Hot damn: Biscuits!!!
I love me some biscuits. Over my now middle-aged life, I’ve had biscuits from here and there and from high and low, and some mighty fine biscuits at that. I reached the biscuit Valhalla when I was in Tuscaloosa, Alabama, and ate biscuits at Waysider and City Cafe (across the river in Northport). Those biscuits were transcendental, ones I still think about (and relish) today.
However, the biscuits at Fixe Southern House are even better than Tuscaloosa’s best. I’m not even sure how to describe them… The biscuit Val-valhalla? Trans-transcendental biscuits? All I can say is that they were conjured in heaven and delivered by angels, served steamy ($9 with whipped Steen’s butter) with side options of ‘Nduja (spicy Italian pork salami), preserves, and local honey (each for a buck more). You could spread used motor oil darker than death on these biscuits and still write a letter home to mama about how good they were. These are five-star biscuits, people, with crunchy outsides and warm and fluffy insides. The bartender said it was grandma’s recipe elevated through expert use of a steam oven, but I prefer my heavenly hypothesis. I foresee visits to the Fixe bar for a thick porter and a plate of biscuits (while we were there, several to-go orders of biscuits passed through the bartender; these are my people).
Speaking of the bar, that is where we sat at a recent visit to enjoy, as it turned out, the 2 pm-to-close happy hour (only available in the bar and patio). We arrvied at Fixe sixish on a Sunday, so it was rather quiet, the tables slowly filling up through the evening. Located at the bottom of one of Austin’s new downtown skyscrapers, the place is fresh and clean with a touch of down-home southern decor in a sophisticated not-too-shabby-sheik setting.
While gobbling the biscuits off of the main menu, which were rather filling in addition to life-changing, we enjoyed a couple mixed drinks, the Honey Badger ($7 happy hour; aged Old Forester whiskey, honeycomb, and lemon) and the Bloody Sage ($7 happy hour; sage-infused Milagro Silver, blood orange, and lime). For “snacks”, we tried the smoked trout dip ($8; with buttermilk, horseradish, and smoked trout roe with Carolina gold rice crackers), which was gorgeously fantastic, and a single deviled egg ($8 for three; with fermented cabbage, smoked trout roe, and grated ham), which was also gorgeous, but, in the end, a deviled egg (and kudos to the bartender for the offering the single-egg option since the bride does not eat them debbil eggs).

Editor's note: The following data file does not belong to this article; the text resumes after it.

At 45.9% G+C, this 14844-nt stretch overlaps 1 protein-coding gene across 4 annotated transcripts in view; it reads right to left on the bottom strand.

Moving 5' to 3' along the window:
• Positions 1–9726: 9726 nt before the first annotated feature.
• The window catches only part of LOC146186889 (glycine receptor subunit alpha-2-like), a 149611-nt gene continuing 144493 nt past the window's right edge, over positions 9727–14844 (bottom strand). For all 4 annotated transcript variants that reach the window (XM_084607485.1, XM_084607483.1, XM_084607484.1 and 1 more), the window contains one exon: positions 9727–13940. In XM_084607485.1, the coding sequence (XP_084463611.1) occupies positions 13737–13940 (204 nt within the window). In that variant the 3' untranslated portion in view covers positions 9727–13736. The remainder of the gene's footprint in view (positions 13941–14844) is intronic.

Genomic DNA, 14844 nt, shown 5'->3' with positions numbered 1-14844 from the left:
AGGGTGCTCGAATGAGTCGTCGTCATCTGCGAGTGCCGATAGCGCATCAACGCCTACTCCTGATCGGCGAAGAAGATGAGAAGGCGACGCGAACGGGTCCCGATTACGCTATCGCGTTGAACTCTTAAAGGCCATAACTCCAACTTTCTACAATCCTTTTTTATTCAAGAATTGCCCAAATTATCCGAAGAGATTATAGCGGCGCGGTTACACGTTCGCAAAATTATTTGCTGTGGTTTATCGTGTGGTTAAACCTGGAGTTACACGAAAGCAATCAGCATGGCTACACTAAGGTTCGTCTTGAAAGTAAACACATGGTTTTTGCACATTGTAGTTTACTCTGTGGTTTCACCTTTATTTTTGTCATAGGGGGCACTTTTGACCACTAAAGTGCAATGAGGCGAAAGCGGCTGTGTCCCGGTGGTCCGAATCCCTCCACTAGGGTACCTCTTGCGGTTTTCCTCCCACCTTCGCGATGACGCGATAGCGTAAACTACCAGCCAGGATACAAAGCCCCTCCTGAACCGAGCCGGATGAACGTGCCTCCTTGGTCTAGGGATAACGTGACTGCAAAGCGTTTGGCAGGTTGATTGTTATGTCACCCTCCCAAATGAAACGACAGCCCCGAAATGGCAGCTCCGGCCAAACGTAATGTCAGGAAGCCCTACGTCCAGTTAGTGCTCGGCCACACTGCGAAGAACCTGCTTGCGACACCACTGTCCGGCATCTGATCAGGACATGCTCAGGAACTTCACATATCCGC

For our mains, I went with the Southern Fish Fry ($10; Anson Mills Antebellum cornmeal fried catfish, hushpuppy, and Fixe tartar sauce with salt & pepper fries), and she chose the Gulf Seafood Chopped Salad ($14; pickled onion, green apple, radish, manchego, Marcona almond, gulf shrimp & blue crab, and remoulade). The catfish was the most delicately fried I’ve ever had, breaking into delicious hunks with the slightest of linework. The fries were a slight disappointment, but only because everything else had been so fantastic. As the bride declared “Good fries!”, but… The chopped salad brought balanced flavors to our palates and was much healthier than the plate of fried I had.
Although we didn’t need it, I ordered dessert, the Pear Cobbler from the main menu ($10; with sweet Fixe biscuit crust, toffee, and roasted almond ice cream). Dessert was controversial. We both agreed that the (artfully-slightly) sweet biscuit crust and ice cream were delicious, but I felt that the pear spears were not baked enough (it was impossible to slice through them with a spoon) while she thought they were great. However, eating dessert required eating the crust and ice cream separate from the pears. That don’t seem right to me.
All in all, pears aside (or not…), Chef James Robert has successfully chef’d-up (Fixe’d-up?) classic southern cuisine, something he grew up with in Lousiana. If you are looking for southern standards but with some culinary plot twists, this is your place. And if Texas knighted folks, Chef Robert would deserve knighthood for those biscuits alone.
This review is part of our sequential tour-through-the-alphabet of Austin’s restaurant scene. Now you know our ABCs!
web&where: interwebs; 500 west 5th Street; (512) 888-9133; reservations
overall: **** (food****; drink***; atmosphere**; service**; instagrammability****)
does it scramble? no doggy bag; no scramble…
– meh [think twice]
* OK [it’ll get the job done]
** good [solid neighborhood joint]
*** damn good [we’ll definitely be back]
**** yippity-yikes that was amazeballs [fantastic; one of the best]
***** holy sh!t [transcendental; best of the best]
biscuit spreads: ‘Nduja on the top and preserves at the bottom